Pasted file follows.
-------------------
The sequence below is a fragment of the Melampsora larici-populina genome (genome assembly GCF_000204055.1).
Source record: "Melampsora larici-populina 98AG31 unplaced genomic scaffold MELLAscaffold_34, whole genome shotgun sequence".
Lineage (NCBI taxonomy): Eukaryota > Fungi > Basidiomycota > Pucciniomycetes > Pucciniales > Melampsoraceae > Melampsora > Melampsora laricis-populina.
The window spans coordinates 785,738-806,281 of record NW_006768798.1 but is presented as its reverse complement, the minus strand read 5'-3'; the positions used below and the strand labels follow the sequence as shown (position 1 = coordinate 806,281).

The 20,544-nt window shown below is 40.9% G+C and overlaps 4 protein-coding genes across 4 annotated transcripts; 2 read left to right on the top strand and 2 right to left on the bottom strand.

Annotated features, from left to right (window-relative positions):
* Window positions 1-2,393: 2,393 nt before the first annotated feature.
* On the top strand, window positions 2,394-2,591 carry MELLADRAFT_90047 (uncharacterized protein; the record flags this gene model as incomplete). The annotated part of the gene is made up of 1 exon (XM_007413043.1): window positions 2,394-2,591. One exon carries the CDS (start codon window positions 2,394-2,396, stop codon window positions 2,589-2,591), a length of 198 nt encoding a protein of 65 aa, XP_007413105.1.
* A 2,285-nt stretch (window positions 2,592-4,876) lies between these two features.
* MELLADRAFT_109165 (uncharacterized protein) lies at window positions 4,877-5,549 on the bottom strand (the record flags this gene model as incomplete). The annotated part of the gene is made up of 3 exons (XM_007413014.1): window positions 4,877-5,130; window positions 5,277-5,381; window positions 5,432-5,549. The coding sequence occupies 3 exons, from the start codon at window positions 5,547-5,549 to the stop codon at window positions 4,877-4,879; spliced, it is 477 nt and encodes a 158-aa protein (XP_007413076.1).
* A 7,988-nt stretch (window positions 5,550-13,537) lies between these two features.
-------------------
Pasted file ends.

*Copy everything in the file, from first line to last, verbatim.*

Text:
The sequence below is a fragment of the Melampsora larici-populina genome (genome assembly GCF_000204055.1).
Source record: "Melampsora larici-populina 98AG31 unplaced genomic scaffold MELLAscaffold_34, whole genome shotgun sequence".
Lineage (NCBI taxonomy): Eukaryota > Fungi > Basidiomycota > Pucciniomycetes > Pucciniales > Melampsoraceae > Melampsora > Melampsora laricis-populina.
The window spans coordinates 785,738-806,281 of record NW_006768798.1 but is presented as its reverse complement, the minus strand read 5'-3'; the positions used below and the strand labels follow the sequence as shown (position 1 = coordinate 806,281).

The 20,544-nt window shown below is 40.9% G+C and overlaps 4 protein-coding genes across 4 annotated transcripts; 2 read left to right on the top strand and 2 right to left on the bottom strand.

Annotated features, from left to right (window-relative positions):
* Window positions 1-2,393: 2,393 nt before the first annotated feature.
* On the top strand, window positions 2,394-2,591 carry MELLADRAFT_90047 (uncharacterized protein; the record flags this gene model as incomplete). The annotated part of the gene is made up of 1 exon (XM_007413043.1): window positions 2,394-2,591. One exon carries the CDS (start codon window positions 2,394-2,396, stop codon window positions 2,589-2,591), a length of 198 nt encoding a protein of 65 aa, XP_007413105.1.
* A 2,285-nt stretch (window positions 2,592-4,876) lies between these two features.
* MELLADRAFT_109165 (uncharacterized protein) lies at window positions 4,877-5,549 on the bottom strand (the record flags this gene model as incomplete). The annotated part of the gene is made up of 3 exons (XM_007413014.1): window positions 4,877-5,130; window positions 5,277-5,381; window positions 5,432-5,549. The coding sequence occupies 3 exons, from the start codon at window positions 5,547-5,549 to the stop codon at window positions 4,877-4,879; spliced, it is 477 nt and encodes a 158-aa protein (XP_007413076.1).
* A 7,988-nt stretch (window positions 5,550-13,537) lies between these two features.